I recently bumped into this 2013 paper by Christian Robert and myself, “‘Not Only Defended But Also Applied’: The Perceived Absurdity of Bayesian Inference,” which begins:

Younger readers of this journal may not be fully aware of the passionate battles over Bayesian inference among statisticians in the last half of the twentieth century. During this period, the missionary zeal of many Bayesians was matched, in the other direction, by a view among some theoreticians that Bayesian methods are absurd—not merely misguided but obviously wrong in principle. Such anti-Bayesianism could hardly be maintained in the present era, given the many recent practical successes of Bayesian methods. But by examining the historical background of these beliefs, we may gain some insight into the statistical debates of today. . . .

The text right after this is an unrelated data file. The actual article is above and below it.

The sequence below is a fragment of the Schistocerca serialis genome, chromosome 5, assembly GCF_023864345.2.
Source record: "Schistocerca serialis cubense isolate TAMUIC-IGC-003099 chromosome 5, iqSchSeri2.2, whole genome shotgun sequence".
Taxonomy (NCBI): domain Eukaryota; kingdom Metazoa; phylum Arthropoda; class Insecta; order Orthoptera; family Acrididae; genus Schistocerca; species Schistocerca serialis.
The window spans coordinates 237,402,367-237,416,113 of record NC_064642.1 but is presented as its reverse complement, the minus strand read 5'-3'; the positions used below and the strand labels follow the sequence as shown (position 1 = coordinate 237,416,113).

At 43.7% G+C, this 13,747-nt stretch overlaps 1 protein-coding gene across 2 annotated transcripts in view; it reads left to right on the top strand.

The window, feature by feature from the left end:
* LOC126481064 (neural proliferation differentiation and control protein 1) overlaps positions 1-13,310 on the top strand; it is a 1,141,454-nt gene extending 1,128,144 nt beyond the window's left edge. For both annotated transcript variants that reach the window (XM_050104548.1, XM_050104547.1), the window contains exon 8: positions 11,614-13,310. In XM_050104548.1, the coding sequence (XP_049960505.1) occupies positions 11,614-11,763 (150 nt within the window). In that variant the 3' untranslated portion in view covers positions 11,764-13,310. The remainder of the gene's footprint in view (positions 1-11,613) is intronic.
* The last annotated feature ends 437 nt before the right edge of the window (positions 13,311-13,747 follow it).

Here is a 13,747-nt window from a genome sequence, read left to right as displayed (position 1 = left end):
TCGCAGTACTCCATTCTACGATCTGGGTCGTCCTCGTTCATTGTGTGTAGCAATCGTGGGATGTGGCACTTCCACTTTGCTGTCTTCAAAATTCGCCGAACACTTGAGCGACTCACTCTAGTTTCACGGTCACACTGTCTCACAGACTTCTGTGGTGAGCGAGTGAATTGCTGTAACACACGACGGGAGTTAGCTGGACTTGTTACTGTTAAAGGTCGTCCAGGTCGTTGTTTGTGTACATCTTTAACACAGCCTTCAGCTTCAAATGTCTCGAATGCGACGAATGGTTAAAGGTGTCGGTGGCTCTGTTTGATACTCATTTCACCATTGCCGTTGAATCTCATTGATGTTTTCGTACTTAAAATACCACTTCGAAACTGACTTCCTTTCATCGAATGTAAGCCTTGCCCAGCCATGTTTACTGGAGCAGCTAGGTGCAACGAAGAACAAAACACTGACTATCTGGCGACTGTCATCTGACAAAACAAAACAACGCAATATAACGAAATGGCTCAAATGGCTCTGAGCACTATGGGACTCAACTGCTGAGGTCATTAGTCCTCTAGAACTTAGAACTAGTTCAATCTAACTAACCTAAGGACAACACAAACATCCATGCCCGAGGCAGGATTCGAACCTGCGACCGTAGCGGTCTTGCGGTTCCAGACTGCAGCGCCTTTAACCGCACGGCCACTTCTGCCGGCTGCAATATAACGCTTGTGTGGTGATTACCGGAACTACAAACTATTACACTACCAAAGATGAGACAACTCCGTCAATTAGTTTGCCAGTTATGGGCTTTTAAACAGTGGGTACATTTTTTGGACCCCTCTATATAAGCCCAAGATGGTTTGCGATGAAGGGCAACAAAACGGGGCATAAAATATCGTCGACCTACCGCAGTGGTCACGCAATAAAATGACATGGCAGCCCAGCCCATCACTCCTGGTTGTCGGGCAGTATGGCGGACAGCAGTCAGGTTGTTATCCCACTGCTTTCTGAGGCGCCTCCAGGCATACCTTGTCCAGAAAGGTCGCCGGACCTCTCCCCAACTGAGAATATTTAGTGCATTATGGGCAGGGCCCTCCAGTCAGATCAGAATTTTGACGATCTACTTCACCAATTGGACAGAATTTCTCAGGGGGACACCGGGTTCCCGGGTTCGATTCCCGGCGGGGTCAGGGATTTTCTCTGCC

The whole article is just great. I love reading my old stuff!

Also we were lucky to get several thoughtful discussions:

“Bayesian Inference: The Rodney Dangerfield of Statistics?” — Steve Stigler

“Bayesian Ideas Reemerged in the 1950s” — Steve Fienberg

“Bayesian Statistics in the Twenty First Century” — Wes Johnson

“Bayesian Methods: Applied? Yes. Philosophical Defense? In Flux” — Deborah Mayo

And our rejoinder, “The Anti-Bayesian Moment and Its Passing.”

Good stuff.

We’re discussing your “Objections to Bayesian Statistics” and the reply papers in my applied stat class this week – this was a nice supplement for me to come across! I’d imagine it must be interesting for you to go back to these pieces you wrote and think about how the field has changed since then. These papers all get back to the point that one shouldn’t worry about the philosophy behind the model so much as the model’s fit/validity/predictive power, but it’s enlightening to hear it from different perspectives.

Thank heaven for computing power! So many of the old objections were rooted in inability to model rooted in inability to conceive of a model rooted in literal inability to compute. I know that’s reads as sort of circular but it isn’t.

Pingback: Measuring the information in an empirical prior « Statistical Modeling, Causal Inference, and Social Science